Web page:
From the Desk of Mike Anderson: Understanding and Performing the Needed Seat Calibrations

From the Desk of Mike Anderson: Understanding and Performing the Needed Seat Calibrations

The need for vehicle seat calibrations isn’t new. Many years ago, Will Latuff of Latuff Brothers Auto Body in Minnesota forwarded me information pertaining to a seat calibration needed on a Honda.

I started looking into it and found there are several vehicles that require these seat calibrations after a collision.

Despite this information, last year’s “Who Pays for What?” survey found that 20% of shops have never asked to be paid for such a calibration. (Hopefully that doesn’t mean they aren’t doing them). I think there are a number of things that shops aren’t always considering when it comes to seat calibrations.

First, you need to understand why resetting or calibrating the seat sensors is so critical. The system tells the vehicle about the person driving the vehicle as well as the passenger (if there is one). This is important because in the event of an accident, how the airbag deploys may vary depending on whether I’m the one driving the vehicle – at 180 pounds – versus my sister driving the vehicle at 102 pounds. In some cases, the system tells the vehicle not to deploy some of the airbags, such if there’s no passenger in the vehicle, or if the passenger is a small child.

Second, you have to research the OEM repair procedures related to them every time because they vary by automaker and from vehicle model to model. Some Toyotas, for example, require a seat calibration after any accident, no matter what, even if the vehicle was parked and unoccupied when it was hit. However, on other Toyota models, a calibration is required only if a diagnostic trouble code (DTC) related to the system has been set – yet another reason that performing a vehicle diagnostic scan is so critical. There’s no one-size-fits-all approach. Some of the systems may even reset themselves after a test drive; so, you have to check the procedures to know what the particular requirements are for the specific vehicle you are repairing.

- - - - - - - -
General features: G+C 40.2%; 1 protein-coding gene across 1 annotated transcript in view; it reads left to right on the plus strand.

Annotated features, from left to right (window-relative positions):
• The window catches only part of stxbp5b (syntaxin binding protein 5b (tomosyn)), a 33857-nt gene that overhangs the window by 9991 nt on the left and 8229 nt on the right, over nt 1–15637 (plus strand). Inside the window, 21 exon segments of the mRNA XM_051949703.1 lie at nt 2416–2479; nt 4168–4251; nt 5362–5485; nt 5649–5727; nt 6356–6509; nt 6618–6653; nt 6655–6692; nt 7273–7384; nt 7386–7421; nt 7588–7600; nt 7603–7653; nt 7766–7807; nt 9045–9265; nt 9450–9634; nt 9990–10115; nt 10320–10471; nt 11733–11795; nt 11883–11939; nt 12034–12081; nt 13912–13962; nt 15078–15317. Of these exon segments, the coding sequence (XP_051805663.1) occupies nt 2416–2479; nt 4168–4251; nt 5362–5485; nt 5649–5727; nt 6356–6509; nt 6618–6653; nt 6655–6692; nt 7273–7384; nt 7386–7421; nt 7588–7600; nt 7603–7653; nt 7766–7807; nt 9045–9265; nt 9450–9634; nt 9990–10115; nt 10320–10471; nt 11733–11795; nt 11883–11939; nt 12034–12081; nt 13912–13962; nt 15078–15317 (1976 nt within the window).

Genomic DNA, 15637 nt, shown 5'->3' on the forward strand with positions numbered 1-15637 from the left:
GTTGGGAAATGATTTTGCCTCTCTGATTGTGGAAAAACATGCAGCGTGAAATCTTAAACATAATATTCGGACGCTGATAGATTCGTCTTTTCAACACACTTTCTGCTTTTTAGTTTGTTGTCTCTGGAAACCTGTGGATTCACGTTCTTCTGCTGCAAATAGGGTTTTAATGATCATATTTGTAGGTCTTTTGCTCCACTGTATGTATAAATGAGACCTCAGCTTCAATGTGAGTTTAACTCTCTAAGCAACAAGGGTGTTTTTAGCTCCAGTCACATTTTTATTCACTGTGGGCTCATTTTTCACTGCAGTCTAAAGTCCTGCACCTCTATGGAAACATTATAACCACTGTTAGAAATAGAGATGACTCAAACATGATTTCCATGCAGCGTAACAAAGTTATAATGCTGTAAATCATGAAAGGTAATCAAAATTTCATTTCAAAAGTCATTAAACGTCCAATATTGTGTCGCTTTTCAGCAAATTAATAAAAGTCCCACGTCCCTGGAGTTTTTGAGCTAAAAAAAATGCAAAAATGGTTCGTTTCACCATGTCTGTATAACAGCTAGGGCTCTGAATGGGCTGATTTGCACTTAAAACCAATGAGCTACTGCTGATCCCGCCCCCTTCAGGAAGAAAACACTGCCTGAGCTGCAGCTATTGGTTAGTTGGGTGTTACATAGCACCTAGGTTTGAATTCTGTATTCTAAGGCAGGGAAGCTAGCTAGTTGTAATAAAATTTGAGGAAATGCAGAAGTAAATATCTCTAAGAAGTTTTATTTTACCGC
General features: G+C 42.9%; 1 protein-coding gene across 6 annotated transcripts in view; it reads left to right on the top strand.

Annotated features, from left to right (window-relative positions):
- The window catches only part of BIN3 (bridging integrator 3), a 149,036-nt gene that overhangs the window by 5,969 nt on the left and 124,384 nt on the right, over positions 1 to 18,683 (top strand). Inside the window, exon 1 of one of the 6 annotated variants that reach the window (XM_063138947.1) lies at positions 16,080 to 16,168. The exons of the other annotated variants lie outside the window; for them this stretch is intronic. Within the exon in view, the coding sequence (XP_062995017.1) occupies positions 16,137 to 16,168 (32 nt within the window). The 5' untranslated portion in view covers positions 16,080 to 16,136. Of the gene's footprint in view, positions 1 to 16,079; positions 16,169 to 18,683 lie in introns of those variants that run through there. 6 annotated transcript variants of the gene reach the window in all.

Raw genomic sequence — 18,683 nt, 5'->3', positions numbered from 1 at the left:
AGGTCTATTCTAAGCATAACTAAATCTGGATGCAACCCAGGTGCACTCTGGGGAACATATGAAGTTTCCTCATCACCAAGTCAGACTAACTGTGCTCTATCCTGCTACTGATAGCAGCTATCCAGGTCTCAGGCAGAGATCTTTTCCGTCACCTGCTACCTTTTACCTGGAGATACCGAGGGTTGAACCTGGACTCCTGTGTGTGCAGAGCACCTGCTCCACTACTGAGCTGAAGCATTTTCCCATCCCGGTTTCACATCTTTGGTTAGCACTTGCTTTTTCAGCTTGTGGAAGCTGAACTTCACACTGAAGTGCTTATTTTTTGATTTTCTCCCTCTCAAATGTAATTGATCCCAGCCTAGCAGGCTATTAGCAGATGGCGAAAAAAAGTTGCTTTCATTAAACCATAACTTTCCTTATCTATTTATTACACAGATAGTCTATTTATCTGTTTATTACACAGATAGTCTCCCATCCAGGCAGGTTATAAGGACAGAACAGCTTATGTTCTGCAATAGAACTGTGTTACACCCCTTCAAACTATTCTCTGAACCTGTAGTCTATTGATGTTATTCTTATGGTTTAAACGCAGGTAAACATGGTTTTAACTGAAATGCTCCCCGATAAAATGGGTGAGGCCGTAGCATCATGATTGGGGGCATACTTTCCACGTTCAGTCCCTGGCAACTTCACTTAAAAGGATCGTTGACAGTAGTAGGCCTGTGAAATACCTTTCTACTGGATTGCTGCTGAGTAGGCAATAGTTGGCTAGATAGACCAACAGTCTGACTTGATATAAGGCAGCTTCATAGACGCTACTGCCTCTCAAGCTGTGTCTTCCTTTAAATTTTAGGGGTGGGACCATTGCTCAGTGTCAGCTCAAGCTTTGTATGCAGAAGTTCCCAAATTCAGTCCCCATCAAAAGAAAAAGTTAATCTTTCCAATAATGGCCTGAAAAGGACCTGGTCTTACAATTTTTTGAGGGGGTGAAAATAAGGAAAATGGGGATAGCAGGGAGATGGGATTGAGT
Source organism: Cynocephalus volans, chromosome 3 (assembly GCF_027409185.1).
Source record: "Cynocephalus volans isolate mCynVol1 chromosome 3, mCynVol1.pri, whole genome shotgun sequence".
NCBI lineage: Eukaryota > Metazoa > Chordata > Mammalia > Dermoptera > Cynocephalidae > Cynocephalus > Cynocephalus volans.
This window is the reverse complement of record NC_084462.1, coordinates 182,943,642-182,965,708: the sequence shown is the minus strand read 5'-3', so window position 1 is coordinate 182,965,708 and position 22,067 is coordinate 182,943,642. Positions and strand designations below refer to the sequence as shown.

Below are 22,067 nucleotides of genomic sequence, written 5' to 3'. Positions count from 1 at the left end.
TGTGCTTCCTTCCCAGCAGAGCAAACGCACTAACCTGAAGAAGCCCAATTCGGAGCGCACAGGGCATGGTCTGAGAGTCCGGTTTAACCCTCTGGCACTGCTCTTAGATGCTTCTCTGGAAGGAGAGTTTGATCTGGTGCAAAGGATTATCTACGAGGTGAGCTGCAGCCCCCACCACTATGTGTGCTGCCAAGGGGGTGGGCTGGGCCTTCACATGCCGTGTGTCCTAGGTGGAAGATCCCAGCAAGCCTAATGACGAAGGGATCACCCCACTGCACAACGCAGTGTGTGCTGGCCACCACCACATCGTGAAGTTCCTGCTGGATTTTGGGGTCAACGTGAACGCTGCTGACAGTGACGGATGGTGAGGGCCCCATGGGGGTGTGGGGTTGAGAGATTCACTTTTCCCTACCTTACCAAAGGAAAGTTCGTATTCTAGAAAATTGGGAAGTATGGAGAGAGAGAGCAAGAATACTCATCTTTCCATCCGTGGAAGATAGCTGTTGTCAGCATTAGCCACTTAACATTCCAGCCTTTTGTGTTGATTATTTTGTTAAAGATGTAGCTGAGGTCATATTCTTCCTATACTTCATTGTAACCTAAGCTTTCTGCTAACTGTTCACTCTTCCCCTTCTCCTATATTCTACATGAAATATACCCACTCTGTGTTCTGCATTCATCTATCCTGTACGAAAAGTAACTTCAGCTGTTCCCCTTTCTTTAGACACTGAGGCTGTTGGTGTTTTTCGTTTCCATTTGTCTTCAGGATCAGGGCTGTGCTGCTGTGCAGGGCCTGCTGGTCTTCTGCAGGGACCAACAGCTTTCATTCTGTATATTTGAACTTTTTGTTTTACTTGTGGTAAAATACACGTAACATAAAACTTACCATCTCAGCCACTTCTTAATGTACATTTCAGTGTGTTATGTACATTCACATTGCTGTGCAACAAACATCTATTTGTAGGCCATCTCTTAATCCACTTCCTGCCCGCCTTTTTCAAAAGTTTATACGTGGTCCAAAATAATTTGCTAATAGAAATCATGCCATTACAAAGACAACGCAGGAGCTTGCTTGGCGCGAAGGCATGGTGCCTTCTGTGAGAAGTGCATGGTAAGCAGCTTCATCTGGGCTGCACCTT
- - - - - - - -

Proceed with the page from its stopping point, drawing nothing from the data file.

Automakers use different terminology for various systems, which presents another challenge. 

It might be called an occupant classification sensor (OCS), an occupant detection sensor (ODS), a weight calibration sensor (WCS), or a “passenger sensing system.” Many automakers refer to the process as a “zero-point calibration” of the system.

I find one of the best ways to start researching seat calibration requirements is by checking the vehicle owner’s manual. It will tell you what the automaker calls the system, and can help you explain the importance to the customer. In the owner’s manual for a particular Nissan model, for example, it clearly states, “If there’s any impact to your vehicle from any direction, then your occupant classification sensor (OCS) should be checked.” It goes on to say: “Failure to verify proper OCS function may result in an improper airbag deployment resulting in injury or death.”

This is serious stuff.

Knowing what the automaker calls their system will help you locate the information you need in the OEM repair procedures, often under the “safety restraint system” section; but, it can be tricky. Nissan often refers to the “occupant classification sensor” (OCS), but the information in Nissan’s TechInfo website may be under “zero-point reset.”

Using the vehicle owner’s manual and the OEM repair procedures every time will help you understand and perform any needed seat calibrations, and help justify the need and importance of the procedure to your customer or any bill-payer.

Mike Anderson

Mike Anderson is a columnist for Autobody News and president of Collision Advice, a consulting company for the auto body/collision repair industry.

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